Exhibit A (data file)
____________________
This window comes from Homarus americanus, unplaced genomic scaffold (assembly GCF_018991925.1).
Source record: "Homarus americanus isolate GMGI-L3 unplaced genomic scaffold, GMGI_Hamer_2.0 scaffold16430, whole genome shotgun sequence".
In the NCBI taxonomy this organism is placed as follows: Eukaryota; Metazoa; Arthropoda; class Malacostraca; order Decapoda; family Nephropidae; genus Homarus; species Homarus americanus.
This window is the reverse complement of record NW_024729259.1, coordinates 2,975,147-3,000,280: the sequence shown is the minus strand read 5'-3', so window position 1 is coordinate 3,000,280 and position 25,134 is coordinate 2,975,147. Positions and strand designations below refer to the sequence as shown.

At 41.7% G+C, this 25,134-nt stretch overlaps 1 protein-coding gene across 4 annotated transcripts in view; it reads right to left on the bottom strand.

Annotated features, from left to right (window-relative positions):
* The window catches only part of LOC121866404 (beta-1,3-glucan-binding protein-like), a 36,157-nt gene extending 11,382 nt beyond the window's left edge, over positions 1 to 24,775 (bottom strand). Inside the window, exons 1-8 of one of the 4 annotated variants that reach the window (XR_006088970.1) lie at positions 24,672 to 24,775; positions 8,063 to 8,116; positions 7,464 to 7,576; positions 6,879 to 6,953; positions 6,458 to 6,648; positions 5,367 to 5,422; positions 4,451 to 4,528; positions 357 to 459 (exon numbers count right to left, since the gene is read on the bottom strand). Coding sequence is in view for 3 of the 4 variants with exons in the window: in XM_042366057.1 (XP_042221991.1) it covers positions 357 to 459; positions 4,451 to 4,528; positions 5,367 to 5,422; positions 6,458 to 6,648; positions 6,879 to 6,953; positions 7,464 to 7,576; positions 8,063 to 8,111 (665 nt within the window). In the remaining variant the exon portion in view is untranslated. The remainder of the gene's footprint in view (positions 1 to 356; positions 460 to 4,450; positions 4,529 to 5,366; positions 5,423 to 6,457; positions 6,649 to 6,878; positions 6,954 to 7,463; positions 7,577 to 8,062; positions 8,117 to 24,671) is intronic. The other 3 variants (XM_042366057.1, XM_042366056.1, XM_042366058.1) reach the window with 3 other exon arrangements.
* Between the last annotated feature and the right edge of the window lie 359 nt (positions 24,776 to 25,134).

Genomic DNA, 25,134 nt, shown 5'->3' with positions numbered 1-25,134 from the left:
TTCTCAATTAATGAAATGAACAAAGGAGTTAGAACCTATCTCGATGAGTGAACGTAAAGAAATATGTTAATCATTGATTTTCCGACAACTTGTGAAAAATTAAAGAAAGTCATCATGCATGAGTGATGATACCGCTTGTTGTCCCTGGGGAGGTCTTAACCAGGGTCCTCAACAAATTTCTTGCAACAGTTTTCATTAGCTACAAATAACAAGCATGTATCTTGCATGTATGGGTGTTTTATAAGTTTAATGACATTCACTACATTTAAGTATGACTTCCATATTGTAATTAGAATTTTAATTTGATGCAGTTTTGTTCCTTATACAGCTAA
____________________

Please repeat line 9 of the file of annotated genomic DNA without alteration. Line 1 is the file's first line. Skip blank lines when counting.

Genomic DNA, 25,134 nt, shown 5'->3' with positions numbered 1-25,134 from the left: